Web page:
Half of the people who live in these islands have no adult memory at all of the Northern Ireland troubles. Too many of those who can remember them have allowed the bombings, shootings, riots and violence to slip from their minds in the 25 years that have passed since a peace treaty was signed in 1998. But last week’s data leak by the Police Service of Northern Ireland (PSNI) ought to be a wake-up call for the forgetful, and a lightbulb moment for the unaware.
Nine days ago, in response to a freedom of information request whose provenance remains unclear, someone in the PSNI mistakenly put the names, initials, ranks, place of work and departments of all of its 10,000 officers and staff online for about three hours before they were removed. Especially in a profession where police and their families were, and sometimes still are, regular targets, it was a spectacular security breach, even in these more peaceful times.
Then, on Monday, the full impact and the seriousness became clearer. Four documents from the leak, with names blocked out, were pasted to a Falls Road wall in west Belfast near a Sinn Féin office. Posted on the wall above them was a taunt directed at the veteran republican Gerry Kelly, convicted of the IRA’s Old Bailey bombings in London in 1973 but, for the past 30 years, a familiar Sinn Féin pillar of the peace process who now sits on the Northern Ireland policing board. The A4 piece of paper said: “Gerry, We know who Your mates Are.”
The how and why of the original leak raise deep questions. So do the how and why of Monday’s wall postings, apparently confirming that the data is in dissident republican hands. Puzzling out the answers will have occupied investigators not just in the PSNI but in MI5 – and Sinn Féin – from the moment the leak occurred.
The London and Dublin governments will be receiving detailed daily updates at the highest level. Central to these will be a judgment about whether the dissidents are capable, now that they armed with such priceless intelligence, of launching the kind of campaigns that the IRA waged during the Troubles. It is too soon to say if Wednesday’s PSNI arrest in Lurgan of a man suspected of collecting information of value to terrorists represents a key breakthrough. In the meantime, the rest of us should be very clear about two things. The police names and other details appear now to be in the possession of people who, if they can, will terrorise and kill some of those on the lists. At a stroke, it turns what, until last week, was only a dangerous possibility into something with potential, if it is not nipped in the bud. It may also be a recruiting officer for terrorists.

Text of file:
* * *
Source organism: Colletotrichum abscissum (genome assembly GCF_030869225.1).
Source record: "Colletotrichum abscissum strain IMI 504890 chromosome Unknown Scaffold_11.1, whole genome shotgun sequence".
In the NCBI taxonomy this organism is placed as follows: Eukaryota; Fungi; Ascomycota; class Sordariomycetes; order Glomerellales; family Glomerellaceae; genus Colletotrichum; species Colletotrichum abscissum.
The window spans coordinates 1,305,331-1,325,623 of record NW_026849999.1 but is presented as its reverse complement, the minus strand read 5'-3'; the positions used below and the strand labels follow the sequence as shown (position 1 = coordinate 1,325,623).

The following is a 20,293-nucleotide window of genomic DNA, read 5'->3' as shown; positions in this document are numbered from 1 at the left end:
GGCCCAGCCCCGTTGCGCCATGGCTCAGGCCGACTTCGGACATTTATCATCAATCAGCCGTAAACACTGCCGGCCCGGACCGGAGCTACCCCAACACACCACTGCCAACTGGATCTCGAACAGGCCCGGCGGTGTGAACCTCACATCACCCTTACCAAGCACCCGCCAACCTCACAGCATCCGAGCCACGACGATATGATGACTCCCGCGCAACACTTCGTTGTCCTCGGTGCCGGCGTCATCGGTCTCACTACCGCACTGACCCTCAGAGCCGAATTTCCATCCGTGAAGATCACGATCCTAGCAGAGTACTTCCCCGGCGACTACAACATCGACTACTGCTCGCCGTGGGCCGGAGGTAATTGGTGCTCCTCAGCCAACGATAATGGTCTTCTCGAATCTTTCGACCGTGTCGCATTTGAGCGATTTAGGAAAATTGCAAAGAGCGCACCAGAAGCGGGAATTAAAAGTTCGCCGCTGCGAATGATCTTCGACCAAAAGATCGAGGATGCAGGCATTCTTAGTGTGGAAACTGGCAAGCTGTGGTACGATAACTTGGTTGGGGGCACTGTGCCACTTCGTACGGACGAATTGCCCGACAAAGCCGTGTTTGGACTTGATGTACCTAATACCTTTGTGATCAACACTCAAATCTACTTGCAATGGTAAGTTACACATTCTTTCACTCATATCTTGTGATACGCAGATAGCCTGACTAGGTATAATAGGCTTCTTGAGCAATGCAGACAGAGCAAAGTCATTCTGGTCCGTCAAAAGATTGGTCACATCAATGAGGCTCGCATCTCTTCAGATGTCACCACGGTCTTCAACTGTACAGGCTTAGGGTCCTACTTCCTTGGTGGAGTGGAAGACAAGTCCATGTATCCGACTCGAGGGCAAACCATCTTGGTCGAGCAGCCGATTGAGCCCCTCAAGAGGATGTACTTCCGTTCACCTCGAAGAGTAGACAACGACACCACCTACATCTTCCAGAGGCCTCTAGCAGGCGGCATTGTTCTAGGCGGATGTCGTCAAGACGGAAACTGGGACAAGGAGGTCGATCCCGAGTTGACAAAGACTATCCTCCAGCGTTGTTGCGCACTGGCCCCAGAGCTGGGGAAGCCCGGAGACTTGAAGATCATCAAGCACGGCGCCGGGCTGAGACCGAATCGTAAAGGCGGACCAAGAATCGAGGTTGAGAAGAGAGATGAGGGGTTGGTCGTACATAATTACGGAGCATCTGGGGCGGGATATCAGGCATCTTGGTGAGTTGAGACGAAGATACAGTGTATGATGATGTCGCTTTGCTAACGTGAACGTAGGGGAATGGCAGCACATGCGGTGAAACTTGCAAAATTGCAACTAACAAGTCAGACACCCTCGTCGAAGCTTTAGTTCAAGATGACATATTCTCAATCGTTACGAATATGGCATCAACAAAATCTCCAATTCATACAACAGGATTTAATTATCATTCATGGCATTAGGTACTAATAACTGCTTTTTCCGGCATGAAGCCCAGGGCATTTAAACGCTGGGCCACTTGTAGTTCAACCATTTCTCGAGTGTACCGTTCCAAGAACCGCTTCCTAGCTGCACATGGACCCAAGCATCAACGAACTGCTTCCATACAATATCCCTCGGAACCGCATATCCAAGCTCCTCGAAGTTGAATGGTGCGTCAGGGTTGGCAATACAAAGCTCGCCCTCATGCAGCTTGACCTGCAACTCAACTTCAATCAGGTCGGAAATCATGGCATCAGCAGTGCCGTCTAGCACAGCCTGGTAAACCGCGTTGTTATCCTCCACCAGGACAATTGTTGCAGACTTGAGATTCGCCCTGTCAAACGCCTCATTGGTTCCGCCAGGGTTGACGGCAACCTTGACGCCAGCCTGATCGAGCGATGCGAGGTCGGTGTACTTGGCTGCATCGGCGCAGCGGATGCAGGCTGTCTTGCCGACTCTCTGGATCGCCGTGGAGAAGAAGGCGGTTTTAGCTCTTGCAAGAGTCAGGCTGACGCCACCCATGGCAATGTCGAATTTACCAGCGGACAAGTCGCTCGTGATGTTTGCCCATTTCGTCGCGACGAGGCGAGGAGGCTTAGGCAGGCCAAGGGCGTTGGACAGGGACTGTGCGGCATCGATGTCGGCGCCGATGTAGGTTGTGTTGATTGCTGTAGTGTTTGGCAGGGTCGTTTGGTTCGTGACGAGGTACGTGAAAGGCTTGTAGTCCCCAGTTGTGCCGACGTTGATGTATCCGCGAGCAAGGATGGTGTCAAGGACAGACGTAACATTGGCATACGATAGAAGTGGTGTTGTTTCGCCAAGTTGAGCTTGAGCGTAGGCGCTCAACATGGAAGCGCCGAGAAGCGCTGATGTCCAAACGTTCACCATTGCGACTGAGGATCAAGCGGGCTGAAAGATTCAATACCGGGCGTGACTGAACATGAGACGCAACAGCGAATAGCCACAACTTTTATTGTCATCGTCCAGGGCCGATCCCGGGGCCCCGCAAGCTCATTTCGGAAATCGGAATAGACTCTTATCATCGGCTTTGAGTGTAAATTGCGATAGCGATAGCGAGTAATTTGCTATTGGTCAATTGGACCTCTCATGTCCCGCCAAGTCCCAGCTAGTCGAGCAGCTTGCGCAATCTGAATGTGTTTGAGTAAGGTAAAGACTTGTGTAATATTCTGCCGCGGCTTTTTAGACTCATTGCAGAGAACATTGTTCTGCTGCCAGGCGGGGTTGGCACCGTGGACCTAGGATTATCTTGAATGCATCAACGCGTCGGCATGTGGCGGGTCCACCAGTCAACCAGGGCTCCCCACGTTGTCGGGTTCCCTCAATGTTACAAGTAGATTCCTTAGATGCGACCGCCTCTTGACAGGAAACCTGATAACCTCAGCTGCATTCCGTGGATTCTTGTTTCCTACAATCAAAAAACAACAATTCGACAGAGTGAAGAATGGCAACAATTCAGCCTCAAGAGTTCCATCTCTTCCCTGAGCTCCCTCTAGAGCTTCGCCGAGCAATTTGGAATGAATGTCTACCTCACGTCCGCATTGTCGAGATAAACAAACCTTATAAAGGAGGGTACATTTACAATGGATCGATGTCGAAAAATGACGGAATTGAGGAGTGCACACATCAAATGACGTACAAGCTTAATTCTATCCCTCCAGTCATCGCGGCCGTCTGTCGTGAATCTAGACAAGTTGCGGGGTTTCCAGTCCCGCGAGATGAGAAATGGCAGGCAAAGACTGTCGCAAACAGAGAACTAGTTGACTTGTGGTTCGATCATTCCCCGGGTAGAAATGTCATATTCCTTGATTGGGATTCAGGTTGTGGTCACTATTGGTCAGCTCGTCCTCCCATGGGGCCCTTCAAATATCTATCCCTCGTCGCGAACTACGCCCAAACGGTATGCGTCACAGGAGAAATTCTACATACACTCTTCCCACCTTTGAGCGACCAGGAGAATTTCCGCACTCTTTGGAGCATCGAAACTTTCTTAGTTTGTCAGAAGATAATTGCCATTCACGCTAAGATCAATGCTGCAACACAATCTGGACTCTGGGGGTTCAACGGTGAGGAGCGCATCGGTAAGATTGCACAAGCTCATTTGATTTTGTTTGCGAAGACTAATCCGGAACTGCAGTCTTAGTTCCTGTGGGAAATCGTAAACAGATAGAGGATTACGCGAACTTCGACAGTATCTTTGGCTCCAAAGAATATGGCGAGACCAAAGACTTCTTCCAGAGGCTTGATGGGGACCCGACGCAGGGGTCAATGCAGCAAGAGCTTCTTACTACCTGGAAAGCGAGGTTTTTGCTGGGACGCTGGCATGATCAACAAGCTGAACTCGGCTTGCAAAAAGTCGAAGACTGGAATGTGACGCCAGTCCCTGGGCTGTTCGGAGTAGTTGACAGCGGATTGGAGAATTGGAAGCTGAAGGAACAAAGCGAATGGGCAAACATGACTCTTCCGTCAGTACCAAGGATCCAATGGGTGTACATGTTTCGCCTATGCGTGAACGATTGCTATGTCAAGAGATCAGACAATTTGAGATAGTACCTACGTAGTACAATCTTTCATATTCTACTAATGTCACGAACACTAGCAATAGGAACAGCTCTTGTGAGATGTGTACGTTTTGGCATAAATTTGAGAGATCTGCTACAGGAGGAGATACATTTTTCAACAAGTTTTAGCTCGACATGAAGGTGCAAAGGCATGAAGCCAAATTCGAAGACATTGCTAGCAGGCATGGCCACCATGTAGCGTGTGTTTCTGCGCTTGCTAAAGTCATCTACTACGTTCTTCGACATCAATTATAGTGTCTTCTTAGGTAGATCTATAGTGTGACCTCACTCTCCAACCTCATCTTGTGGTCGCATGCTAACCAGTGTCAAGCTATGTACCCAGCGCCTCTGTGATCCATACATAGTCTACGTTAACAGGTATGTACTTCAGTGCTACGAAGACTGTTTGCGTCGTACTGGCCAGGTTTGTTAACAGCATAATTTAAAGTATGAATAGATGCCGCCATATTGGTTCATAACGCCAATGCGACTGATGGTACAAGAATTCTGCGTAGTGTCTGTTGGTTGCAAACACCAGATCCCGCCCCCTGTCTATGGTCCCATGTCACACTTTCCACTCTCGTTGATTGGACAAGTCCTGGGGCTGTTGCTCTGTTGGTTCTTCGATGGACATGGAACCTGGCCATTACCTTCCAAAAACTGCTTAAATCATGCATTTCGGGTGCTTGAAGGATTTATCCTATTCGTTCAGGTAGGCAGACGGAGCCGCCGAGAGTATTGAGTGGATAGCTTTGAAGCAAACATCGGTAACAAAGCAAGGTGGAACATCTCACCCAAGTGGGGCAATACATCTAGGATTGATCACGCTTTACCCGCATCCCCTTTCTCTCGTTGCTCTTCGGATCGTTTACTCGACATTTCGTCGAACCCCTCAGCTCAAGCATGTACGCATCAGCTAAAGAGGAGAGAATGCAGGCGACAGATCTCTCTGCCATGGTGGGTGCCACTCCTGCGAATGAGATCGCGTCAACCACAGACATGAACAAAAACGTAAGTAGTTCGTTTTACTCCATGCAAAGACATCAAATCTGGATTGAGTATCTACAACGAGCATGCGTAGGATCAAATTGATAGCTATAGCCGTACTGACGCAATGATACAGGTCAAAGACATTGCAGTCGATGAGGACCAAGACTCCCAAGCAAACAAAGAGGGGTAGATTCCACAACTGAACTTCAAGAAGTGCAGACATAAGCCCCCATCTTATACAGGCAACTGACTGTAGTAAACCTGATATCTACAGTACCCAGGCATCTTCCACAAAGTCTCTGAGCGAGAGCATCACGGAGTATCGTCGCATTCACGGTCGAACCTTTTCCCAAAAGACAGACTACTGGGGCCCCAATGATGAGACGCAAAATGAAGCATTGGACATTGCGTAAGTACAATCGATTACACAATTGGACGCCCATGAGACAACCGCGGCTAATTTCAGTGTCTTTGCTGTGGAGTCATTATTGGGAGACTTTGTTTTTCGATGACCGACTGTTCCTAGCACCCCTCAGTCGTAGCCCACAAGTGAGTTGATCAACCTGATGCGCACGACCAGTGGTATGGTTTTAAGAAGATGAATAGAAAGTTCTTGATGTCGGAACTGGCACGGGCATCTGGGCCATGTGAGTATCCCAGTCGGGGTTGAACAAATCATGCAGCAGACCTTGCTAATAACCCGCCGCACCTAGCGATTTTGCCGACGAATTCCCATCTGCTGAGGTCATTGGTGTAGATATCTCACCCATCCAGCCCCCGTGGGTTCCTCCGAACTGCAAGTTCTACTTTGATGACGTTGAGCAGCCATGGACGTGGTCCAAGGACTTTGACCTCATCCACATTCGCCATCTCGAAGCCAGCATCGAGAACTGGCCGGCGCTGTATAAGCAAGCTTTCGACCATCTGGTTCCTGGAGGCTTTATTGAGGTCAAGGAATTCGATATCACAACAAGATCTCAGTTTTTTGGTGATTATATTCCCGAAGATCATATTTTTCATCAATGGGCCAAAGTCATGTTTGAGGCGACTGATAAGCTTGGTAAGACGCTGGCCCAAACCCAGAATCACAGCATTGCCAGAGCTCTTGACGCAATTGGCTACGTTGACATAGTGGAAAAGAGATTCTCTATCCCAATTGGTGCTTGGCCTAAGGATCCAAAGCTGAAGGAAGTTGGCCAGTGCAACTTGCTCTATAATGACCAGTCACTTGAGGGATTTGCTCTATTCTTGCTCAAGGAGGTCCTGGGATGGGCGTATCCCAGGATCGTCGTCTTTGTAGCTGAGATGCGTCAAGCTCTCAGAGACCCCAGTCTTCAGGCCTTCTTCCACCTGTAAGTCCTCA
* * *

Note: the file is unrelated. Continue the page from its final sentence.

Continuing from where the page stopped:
The leak is a lurching event for the whole of Northern Ireland. That’s particularly true for those on the lists from Catholic backgrounds, some of whom are already rethinking their careers and lives in the PSNI. But in Northern Ireland’s tentative and incomplete post-Troubles cohesion, the consequences may ricochet in several other directions. Mishandled any further, this leak could begin to undermine multiple aspects of ordinary life, as well as affecting the bedrock issues of jobs, the economy and politics.
That places even more responsibility on the shoulders of British, Irish and, above all, Northern Ireland’s politicians to prevent that possibility. In the 1990s, democratic power-sharing proved it was the only viable alternative to the violence that had caused more than 3,500 deaths in the previous 30 years. That lesson needs to be reapplied in the 2020s as a matter of priority.
This means above all that Northern Ireland’s power-sharing institutions have to be reactivated. This rests principally in the hands of the Democratic Unionist party (DUP), which collapsed the institutions in February 2022 in its opposition to the Northern Ireland protocol in the UK’s Brexit deal.
Part of the DUP will see the PSNI crisis simply as an opportunity to press for concessions on the protocol. The party’s leader, Jeffrey Donaldson, who wants power sharing to resume, has this opportunity to draw the opposite conclusion. The PSNI crisis could be the moment to renew the peace process and rally around it. If Donaldson has an inner David Trimble, the former Ulster Unionist official Alex Kane suggested this week, this is his moment.
If Donaldson has a motive to turn threat into opportunity, then so does Rishi Sunak. Restoring the Northern Ireland institutions may not have huge electoral resonance across Britain. But Sunak needs a win, and this one really matters. The UK government has a looming Northern Ireland investment conference on 12 September. Sunak will have it in his diary. It will have far more energy if power sharing has been restored than if things continue to drift.
Somewhere in Whitehall, perhaps even in No 10 itself, there must be a copy of a book called Lost Lives. First published in 1999, updated in 2004, and now almost impossible to acquire, Lost Lives is a monumental and dispassionate litany. It enumerates each death of the Troubles, whoever the victim and whatever the circumstances. Like the more recent The Dead of the Irish Revolution, covering 1916 to 1921, it is a detailed roll call of the perished, not a narrative. A copy should be found for Sunak.
For Lost Lives to be out of print is a scandal. But that fact is also a metaphor. The seriousness of what is at stake in the aftermath of the PSNI leak is profound. The capacity for callousness and cruelty that marked the Troubles seems to be slipping out of memory. But history can never be confined to the books.